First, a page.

The effect of local chain stiffness on oligomer crystallization from a melt

20 May 2024, Version 1
This content is a preprint and has not undergone peer review at the time of posting.


While the process by which a polymer crystal nucleates from the melt has been extensively studied via molecular simulation, differences in polymer models and simulated crystallization conditions have led to seemingly contradictory results. We make steps to resolve this controversy by computing low-temperature phase diagrams of oligomer melts using Wang-Landau Monte Carlo simulations. Two qualitatively different crystallization mechanisms are possible depending on the local bending stiffness potential. Polymers with a discrete bending potential crystallize via a single-step mechanism, whereas polymers with a continuous bending potential can crystallize via a two-step mechanism that includes an intermediate nematic phase. Other model differences can be quantitatively accounted for using an effective volume fraction and a temperature scaled by the bending stiffness. These results suggest that at least two universality classes of nucleation exist for melts and that local chain stiffness is a key determining factor in the mechanism of nucleation.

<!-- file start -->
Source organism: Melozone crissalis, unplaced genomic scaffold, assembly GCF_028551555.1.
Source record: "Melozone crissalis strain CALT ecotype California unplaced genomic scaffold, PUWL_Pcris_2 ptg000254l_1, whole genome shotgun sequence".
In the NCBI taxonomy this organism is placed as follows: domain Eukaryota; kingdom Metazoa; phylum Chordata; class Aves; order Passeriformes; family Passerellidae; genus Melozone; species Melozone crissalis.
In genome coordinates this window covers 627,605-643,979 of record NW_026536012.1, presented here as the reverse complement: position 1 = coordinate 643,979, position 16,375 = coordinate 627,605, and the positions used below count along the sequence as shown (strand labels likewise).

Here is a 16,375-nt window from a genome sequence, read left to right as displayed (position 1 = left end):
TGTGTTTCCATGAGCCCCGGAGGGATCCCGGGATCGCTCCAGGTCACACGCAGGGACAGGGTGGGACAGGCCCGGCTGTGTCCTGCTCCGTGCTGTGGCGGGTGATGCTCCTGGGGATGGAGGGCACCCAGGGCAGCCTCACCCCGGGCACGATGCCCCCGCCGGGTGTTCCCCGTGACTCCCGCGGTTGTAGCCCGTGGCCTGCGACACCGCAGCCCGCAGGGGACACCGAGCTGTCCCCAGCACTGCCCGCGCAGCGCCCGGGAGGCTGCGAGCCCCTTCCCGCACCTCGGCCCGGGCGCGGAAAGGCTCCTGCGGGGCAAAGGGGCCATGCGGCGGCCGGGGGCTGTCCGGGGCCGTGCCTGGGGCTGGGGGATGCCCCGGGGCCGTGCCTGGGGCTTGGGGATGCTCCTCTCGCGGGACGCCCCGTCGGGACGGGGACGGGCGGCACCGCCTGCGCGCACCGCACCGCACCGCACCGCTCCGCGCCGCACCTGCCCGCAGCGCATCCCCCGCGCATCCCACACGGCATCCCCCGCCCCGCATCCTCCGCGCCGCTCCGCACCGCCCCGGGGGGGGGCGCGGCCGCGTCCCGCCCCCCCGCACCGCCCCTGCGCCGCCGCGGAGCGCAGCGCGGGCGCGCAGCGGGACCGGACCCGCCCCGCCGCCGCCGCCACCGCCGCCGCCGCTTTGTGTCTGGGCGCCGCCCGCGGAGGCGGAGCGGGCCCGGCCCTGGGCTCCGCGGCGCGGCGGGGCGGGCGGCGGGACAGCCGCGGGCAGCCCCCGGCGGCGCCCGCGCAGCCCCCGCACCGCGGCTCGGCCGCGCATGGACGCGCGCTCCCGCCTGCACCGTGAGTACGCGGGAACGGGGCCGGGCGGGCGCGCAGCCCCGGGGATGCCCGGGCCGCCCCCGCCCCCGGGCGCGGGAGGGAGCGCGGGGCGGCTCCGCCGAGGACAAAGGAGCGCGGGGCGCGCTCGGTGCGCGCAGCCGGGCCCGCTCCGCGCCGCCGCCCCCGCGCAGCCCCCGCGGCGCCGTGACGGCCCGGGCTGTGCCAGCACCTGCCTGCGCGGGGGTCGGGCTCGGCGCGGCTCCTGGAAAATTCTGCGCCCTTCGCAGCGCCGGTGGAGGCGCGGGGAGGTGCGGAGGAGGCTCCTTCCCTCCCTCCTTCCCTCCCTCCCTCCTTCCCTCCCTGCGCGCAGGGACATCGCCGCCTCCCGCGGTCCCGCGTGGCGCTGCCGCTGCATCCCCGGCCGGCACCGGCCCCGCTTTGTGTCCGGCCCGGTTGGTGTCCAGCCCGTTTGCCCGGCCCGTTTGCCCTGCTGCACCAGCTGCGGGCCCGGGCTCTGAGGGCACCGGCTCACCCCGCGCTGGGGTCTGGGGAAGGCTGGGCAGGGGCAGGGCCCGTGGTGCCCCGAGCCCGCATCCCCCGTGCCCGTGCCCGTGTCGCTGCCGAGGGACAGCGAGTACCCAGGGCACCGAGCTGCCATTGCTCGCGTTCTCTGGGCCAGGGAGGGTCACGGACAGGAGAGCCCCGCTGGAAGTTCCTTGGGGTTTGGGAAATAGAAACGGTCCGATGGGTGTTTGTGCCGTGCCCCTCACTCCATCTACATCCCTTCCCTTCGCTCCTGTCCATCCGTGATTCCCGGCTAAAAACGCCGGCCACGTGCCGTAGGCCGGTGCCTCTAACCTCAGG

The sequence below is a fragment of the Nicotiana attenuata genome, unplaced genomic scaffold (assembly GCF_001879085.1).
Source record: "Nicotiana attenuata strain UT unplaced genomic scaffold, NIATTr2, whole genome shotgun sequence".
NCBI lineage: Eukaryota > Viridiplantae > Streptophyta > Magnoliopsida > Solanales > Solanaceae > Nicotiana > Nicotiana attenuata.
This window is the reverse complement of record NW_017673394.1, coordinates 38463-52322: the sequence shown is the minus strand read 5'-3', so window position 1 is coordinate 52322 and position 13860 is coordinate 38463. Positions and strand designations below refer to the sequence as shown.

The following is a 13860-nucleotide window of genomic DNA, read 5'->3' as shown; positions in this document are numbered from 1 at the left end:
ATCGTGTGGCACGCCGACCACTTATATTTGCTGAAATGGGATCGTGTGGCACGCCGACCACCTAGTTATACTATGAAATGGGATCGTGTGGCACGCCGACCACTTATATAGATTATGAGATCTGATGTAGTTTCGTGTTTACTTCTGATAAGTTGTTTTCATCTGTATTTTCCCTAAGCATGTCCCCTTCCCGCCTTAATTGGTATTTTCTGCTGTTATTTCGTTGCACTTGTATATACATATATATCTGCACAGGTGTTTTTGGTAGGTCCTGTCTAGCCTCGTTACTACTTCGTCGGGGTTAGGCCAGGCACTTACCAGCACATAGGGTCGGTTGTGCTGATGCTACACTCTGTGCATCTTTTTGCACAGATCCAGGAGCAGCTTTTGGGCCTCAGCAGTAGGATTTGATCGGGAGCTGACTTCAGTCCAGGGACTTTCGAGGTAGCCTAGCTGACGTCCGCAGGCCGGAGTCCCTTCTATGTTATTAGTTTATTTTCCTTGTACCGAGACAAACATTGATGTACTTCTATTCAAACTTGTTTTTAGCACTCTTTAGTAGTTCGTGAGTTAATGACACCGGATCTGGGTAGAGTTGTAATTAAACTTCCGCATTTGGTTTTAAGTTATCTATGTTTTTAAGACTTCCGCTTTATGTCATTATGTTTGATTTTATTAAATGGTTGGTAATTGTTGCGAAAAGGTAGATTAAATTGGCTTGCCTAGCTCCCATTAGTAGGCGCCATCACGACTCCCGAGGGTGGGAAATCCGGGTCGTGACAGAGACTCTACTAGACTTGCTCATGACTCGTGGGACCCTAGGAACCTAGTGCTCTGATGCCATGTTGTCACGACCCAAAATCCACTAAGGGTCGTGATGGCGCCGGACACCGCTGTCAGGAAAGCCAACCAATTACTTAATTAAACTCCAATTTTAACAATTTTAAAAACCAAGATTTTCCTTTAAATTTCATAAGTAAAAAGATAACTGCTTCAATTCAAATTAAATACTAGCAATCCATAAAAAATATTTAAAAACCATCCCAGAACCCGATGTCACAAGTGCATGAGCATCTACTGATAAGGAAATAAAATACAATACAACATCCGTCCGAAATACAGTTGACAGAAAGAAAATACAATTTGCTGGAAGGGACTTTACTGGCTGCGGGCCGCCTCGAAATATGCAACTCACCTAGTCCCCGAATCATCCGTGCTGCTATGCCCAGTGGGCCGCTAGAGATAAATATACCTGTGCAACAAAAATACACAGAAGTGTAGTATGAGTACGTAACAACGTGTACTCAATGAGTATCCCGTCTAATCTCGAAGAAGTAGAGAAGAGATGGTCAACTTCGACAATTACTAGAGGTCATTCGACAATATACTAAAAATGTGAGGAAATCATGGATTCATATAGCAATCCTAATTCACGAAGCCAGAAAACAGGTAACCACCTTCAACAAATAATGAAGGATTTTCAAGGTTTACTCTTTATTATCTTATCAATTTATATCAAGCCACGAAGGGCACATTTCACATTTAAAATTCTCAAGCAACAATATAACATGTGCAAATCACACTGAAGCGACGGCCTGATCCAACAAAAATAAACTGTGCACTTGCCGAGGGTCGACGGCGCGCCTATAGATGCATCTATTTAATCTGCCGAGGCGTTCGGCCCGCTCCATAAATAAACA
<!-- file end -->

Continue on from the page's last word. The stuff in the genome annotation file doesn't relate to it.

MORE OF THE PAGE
Polymer crystallization
Free energy methods
Wang Landau Monte Carlo
Primary nucleation
Phase behavior

Supplementary materials

Supplemental Material for “The effect of local chain stiffness on oligomer crystallization from a melt”
Parameterization of Soft Pair Potential Model, Effective Hard Bead Sizes at Finite Temperatures, Details of Persistence Length Calculations, Multiple Walker Scheme for WLMC Simulations, Thermal Profiles and Phase Diagrams of Model A and Finite Size Effects, Thermal Profiles and Phase Diagrams for Model B, Thermal Profiles for Model C, Effect of Softness of Beads on Phase Behavior


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